Fishing in the Dark: Retrieving Broken Instruments during a Spinal Lumbar Discectomy
The equipment utilized in surgical operations must be durable and safe. Regular checks to ensure no signs of wear or fatigue (that may result in failure) should be incorporated into the sterilising and repackaging process. We present a case of equipment failure resulting in a lost foreign body during a lumbar spine discectomy and subsequent difficult retrieval. The potential consequences of such events may be profound for both the patient and the operating team. Lost foreign bodies are typically surgical swabs or needles with resultant complications either acute or delayed. Every effort to prevent such occurrences must be made as patient safety is of the utmost importance.
An open lumbar discectomy and hemilaminectomy is a standard surgical option for a patient presenting with lumbar nerve root compression, secondary to a disc herniation and signs of a corresponding neurological deficit . The procedure decompresses the nerve root space and alleviates the harmful compressive effects. Magnetic Resonance Imaging (MRI) is the imaging modality of choice  and can clearly display the pathology, location and effects of a disc protrusion which most often occurs at the L5/S1 intervertebral disc level.
Typically, the surgeon will utilise a posterior approach to the spine with the patient in the prone position. A longitudinal incision of approximately 5-7 centimetres over the midline lumbar intervertebral disc. Dissection through the posterior spinous muscles and fascia exposes the disc space on the affected side. The spinal canal space is entered, and a laminectomy performed to decompress the affected nerve root. A discectomy may then be performed if also contributing compressive effects at that level.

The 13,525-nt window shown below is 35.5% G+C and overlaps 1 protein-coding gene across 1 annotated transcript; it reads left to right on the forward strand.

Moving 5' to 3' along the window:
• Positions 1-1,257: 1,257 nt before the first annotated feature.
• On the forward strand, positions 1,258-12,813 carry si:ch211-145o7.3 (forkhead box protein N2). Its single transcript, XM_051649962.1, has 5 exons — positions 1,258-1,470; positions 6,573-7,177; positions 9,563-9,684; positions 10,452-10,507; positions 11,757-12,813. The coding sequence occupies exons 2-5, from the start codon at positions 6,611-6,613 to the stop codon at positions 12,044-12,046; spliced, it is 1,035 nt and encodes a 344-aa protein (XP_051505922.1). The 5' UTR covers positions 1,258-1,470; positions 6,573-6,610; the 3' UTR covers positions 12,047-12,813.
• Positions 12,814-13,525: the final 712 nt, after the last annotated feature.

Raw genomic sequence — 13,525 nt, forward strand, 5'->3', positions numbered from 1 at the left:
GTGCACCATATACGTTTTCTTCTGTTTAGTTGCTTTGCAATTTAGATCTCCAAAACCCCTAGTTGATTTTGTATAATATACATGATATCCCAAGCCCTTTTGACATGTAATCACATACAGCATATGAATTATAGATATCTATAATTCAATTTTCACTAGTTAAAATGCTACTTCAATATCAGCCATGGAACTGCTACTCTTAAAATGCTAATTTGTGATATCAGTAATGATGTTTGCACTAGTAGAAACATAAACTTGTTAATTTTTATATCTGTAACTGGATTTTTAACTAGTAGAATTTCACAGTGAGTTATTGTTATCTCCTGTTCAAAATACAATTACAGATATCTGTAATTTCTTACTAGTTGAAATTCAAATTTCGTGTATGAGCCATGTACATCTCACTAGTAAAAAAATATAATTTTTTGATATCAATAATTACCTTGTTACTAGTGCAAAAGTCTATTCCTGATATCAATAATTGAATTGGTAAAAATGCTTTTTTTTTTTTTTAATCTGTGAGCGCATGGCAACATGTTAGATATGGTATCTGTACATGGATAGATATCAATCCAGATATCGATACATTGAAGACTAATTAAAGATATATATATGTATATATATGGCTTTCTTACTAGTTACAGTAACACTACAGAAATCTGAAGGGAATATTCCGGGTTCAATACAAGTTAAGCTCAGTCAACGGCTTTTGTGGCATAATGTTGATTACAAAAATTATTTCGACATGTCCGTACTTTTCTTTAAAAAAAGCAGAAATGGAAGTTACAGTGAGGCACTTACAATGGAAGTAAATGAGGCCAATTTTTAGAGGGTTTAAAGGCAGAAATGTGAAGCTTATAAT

The operation is in close proximity to the spinal cord which requires active protection while removing the surrounding lamina and disc. The operative field of view is a narrow-constrained hole several centimetres deep. Bleeding also obscures the view with suction required to assist in maintenance of a dry operative field.
Operative tools must be long and slender with narrow functional operative ranges when used to access the subcentimetre intervertebral spaces. These tools must grasp and cut both bony and soft tissues for removal during a discectomy. Most hospitals reuse most of their spinal tools and equipment, thus instruments remain in circulation for many cycles of sterilization.